Take a look at our favorite scary movies ... if you dare

It was a dark and stormy night ... and the scariest night of the year is upon us. So it’s only fitting that it’s time to have a good scare and the best thing to do for that is to see a scary movie. Whether you head to the movie theater with your special someone or you shut all the lights off at home and you put in something truly scary, it’s just the right time to throw some popcorn around when someone or something pops out of the shadows. My fellow patrollers and the Horrormaster himself, the Toddster, have truly put together some of our favorite horror movie memories since it’s Halloween. Get ready to be scared!!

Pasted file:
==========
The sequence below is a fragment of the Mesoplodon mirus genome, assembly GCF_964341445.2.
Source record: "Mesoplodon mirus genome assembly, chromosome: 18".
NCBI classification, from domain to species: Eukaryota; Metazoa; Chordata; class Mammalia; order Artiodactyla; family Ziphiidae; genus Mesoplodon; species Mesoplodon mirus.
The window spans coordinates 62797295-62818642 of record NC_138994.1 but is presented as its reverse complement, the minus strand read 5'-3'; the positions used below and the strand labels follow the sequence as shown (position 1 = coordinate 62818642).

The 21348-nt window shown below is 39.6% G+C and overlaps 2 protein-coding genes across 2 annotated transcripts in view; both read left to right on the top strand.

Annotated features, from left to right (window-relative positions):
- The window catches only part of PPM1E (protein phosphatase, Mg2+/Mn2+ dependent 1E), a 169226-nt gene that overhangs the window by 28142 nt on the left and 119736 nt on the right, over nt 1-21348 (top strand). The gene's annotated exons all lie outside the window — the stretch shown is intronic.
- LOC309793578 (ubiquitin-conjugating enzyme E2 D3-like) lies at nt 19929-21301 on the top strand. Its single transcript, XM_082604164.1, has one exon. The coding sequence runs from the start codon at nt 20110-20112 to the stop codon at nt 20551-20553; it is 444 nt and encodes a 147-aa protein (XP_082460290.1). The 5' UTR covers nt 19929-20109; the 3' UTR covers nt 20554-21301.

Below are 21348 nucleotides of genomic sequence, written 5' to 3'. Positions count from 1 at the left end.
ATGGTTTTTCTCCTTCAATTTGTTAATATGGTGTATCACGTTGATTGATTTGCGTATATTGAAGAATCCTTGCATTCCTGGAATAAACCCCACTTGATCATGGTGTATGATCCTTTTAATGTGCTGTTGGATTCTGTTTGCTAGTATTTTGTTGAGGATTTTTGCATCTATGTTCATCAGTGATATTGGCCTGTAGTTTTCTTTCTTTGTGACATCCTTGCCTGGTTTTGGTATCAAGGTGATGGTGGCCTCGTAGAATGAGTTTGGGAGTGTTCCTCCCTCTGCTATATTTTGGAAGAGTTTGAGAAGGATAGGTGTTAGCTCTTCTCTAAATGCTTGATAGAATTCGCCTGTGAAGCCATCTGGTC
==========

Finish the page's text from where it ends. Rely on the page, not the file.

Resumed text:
JEFF GENUNG

“Ghost Story” 1981

This one’s almost as old school as it gets. Released in 1981, this classic ethereal tale is based on the best-selling Peter Straub novel and features a cadre of old Hollywood stars (many in their last screen roles ever) – Fred Astaire, Melvyn Douglas, Douglas Fairbanks Jr. and John Houseman.

The four play members of “The Chowder Society,” a gentleman’s club in a quaint New England town who gather to regale each other with ghost stories. But the most terrifying tale the four men share is all too real. Your past eventually comes back to haunt you, they say – and in “Ghost Story,” that’s taken literally.

One of the men’s sons has been involved with a strange woman, Alma Mobley (Alice Krige), who drives his twin brother to suicide. Alma is a dead-ringer for the beguiling Eva Galli (also Krige, naturally), a free-spirit the four gents met in their youth in the 1920s. Poor Eva dies when she gets into a sexually-charged tussle with the boys. Panicking, the four young men on the verge of starting successful careers stash Eva’s body in a car and push it into a frozen lake. Just as the vehicle submerges, they see a horrifying sight – Eva’s still alive, banging on the window!